If one word could describe illustrator Loren Long, it would be storyteller. “It’s one of the reasons I gravitated toward the American Regionalist painters and the WPA Muralists,” he said of his favorite period in art history. Like the painters he admires, Thomas Hart Benton, Grant Wood, John Steuart Curry and N.C. Wyeth, he also tells remarkable stories by creating images that are poetic and thought provoking.
The Society of Illustrators has given Long two gold medals and he has received two Golden Kite awards from the Society of Children’s Book Writers and Illustrators. His art has given life to such titles as Madonna’s Mr. Peabody’s Apples, I Dream of Trains by Angela Johnson and the new publication of the beloved classic, The Little Engine That Could.
Long, 41, works in a studio in the basement of his brick house in West Chester, a suburb minutes from Cincinnati, Ohio, where he lives with his wife, Tracy, and his two sons, Griffith and Graham. The neighborhood is a quiet suburb of two-story homes with lush, green yards undivided by fences. Long is an articulate, humble man who speaks with a warm intensity about his life as his weimaraner, Stella, surveys the scene.
He draws and paints at a worn wooden desk using a drawing board that is propped up by a couple of annuals. When he’s ready to paint, he cuts a piece of canvas and puts it on an old gator board, props it up again and works in acrylics from a palette. No computer, no gadgets, just a few photos of Tracy and the boys, his parents’ cabin in the Ozarks, an illustration of Babe Ruth and models of aircraft and trains—figurines of American history.
Growing up in Lexington, Kentucky, Long’s interest in animals and sports, especially horses, dogs and baseball guided his drawings. Though he did not consider himself an artist, he took every art class that was offered. “My mom often told me I was ‘phlegmatic,’” he said. “But, she loved me enough to refuse to let me be lazy and waste my so-called talent. Though I’ve never felt like I was the most gifted, I had enthusiasm and I still have it to this day.”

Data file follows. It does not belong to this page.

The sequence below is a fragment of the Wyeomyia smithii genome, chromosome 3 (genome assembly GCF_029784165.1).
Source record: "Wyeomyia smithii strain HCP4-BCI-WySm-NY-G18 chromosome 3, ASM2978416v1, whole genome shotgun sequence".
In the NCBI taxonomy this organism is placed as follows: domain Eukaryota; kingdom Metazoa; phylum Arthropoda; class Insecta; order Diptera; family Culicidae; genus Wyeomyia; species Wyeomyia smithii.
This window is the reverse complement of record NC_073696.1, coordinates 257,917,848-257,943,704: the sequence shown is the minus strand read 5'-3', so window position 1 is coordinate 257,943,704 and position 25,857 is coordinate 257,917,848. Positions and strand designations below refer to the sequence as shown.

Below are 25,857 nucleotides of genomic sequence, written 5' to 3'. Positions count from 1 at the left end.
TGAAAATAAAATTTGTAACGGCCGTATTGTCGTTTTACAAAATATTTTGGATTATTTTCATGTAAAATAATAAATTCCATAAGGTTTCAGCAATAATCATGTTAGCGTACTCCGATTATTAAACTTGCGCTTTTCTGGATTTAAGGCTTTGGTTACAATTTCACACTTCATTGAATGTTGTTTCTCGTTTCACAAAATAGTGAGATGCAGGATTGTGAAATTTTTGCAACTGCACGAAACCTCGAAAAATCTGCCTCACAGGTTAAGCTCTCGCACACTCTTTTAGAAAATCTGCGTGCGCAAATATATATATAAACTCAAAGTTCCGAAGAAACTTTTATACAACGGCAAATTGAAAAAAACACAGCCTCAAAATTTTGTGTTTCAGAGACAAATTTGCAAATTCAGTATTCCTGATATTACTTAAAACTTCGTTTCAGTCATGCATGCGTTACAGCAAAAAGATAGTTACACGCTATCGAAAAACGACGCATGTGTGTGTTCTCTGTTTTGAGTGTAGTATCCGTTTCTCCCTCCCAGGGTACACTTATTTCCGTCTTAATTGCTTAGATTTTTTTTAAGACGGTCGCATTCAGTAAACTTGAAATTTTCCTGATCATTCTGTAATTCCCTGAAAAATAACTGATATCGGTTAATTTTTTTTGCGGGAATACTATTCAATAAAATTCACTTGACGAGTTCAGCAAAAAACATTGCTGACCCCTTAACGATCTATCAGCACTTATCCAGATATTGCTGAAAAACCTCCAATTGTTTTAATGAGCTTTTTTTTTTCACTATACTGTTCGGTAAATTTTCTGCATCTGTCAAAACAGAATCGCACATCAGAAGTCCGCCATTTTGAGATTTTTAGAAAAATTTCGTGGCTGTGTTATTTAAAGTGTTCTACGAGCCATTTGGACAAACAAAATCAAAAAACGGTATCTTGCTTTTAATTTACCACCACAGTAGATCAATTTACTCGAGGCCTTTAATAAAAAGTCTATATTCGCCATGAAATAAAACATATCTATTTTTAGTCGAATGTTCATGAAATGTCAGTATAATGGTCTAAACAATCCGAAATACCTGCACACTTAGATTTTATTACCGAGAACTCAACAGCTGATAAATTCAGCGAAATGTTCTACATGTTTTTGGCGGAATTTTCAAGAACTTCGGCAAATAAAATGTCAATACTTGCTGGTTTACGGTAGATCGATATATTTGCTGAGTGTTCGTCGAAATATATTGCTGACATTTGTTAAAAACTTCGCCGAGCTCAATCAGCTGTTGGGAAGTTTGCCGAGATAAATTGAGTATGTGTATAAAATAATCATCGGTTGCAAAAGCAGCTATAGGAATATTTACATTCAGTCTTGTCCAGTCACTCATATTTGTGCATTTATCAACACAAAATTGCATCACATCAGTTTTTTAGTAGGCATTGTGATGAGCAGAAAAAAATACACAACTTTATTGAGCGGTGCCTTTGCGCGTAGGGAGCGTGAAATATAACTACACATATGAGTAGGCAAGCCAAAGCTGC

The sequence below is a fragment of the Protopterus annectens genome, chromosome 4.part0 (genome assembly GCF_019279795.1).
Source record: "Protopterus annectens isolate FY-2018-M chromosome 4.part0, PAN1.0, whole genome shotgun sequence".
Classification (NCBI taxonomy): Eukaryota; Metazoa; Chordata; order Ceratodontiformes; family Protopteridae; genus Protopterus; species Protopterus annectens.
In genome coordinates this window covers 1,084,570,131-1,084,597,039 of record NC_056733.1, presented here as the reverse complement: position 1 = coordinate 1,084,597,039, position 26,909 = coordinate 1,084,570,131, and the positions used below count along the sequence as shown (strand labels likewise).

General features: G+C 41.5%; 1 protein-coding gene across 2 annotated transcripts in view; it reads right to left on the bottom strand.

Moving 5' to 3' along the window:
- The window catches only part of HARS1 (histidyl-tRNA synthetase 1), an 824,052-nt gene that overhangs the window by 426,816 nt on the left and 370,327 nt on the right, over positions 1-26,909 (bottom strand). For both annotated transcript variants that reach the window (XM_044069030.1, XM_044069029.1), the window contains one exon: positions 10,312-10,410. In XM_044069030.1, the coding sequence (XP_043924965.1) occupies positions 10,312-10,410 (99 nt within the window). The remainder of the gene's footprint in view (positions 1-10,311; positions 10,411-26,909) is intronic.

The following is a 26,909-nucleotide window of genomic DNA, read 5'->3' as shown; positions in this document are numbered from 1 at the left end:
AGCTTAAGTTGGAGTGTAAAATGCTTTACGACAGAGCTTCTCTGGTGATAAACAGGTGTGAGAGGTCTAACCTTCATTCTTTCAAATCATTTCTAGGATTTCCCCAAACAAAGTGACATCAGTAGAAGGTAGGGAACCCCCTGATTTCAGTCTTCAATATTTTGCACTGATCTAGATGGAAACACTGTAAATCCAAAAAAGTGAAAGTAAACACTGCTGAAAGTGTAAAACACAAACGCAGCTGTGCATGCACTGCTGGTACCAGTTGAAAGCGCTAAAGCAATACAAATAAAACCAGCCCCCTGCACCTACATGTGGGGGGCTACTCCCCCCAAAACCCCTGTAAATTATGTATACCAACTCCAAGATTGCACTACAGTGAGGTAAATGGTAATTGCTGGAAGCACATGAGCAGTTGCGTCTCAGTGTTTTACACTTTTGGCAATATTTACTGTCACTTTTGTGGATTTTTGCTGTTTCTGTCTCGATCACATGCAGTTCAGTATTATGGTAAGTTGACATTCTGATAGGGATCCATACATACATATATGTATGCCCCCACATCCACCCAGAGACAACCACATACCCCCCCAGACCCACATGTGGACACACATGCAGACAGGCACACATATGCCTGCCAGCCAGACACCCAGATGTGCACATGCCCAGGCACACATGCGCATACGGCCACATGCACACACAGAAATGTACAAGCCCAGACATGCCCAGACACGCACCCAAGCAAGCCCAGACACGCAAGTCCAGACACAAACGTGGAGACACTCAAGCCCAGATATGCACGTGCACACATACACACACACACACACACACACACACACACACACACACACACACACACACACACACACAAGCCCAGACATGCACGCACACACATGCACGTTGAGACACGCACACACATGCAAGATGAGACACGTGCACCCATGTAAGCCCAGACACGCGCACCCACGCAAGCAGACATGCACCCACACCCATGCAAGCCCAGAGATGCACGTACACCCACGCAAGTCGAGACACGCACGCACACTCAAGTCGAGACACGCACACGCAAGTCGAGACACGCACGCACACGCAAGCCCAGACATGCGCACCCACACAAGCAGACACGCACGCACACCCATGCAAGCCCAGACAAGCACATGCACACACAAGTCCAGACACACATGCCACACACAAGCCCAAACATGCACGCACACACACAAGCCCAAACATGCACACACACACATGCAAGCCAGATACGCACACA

At the University of Kentucky, he majored in communication, business and architecture without a plan. Long’s dad observed him spinning his wheels and said, “I spent my whole career selling drywall, but you can draw. If you can figure out a way to make a living at something that you’re good at and some-thing you love, it’s a pretty good way to go.”
He moved to Chicago to attend the American Academy of Art and began to develop, not only the skills of a daily discipline, like figure drawing for three hours each morning, but also a sense of a career. Long was introduced to the field of illustration and finally found what he wanted to do.
It has been over ten years since he arrived in Cincinnati for his first job as an illustrator with Gibson Greeting Cards. Though the company no longer exists, he fondly remembers it as the place he honed his style freelancing and also where he met his wife. Long’s work for Sports Illustrated, Time, Reader’s Digest and his inclusion in national juried exhibitions, such as the Communication Arts Illustration Annual, gave him national exposure and an opportunity to do his first book cover.
That first experience of reading a manuscript and coming up with an image for a book jacket was fulfilling and started Long on the path of children’s publishing. In 2000, Kevin Lewis, executive editor at Simon & Schuster Books, saw the jacket he illustrated for Miles’ Song, a book about the underground railroad by Alice McGill, and thought he would be a good match for their next title, I Dream of Trains.
“I needed someone who could really do a convincing little boy,” said Lewis, “and the image that Loren did was one of the most convincing I’d come across, not only facially, but in the body language, too.”
His first picture book taught Long about getting in the mind of his character and developing a backstory that would give meaning to his paintings of a sharecropper’s son growing up in the South in 1900. Long’s challenge was to express the presence of a train that cuts through the cotton field and inspires the boy and a generation of African-Americans that migrated north.
“It captured so much of what the manuscript was saying,” said Lewis of the impossibly small boy and the looming train on the cover. “It was wistful and powerful. Loren can take a topic that is bittersweet and really manage both sides of that bittersweetness. The image has sweetness, but it’s rustic, old, slightly ominous with a sense of foreboding to it, as well.”
The power and the mood comes from tiny graphite sketches, drawings of form, not line. These small, two-inch thumbnails work to contain the spirit in his paintings, the essence of the idea that he submits to the art director. His motto is, “Think about the Grand Design.”
“It’s one of my Bentonisms,” he said referring to Thomas Hart Benton’s teaching advice. “He used to tell his students, don’t concern yourself with details until the grand design of a com-position works. I like to sketch very small and if it works small, it will work full scale. I often don’t even add the details until I’m working on the final painting.” A 32-page picture book requires between 16 and 20 images, which can be an over-whelming task, so he thinks in terms of “day-tight compartments”—the two or three sketches that can be done in a day, one day at a time.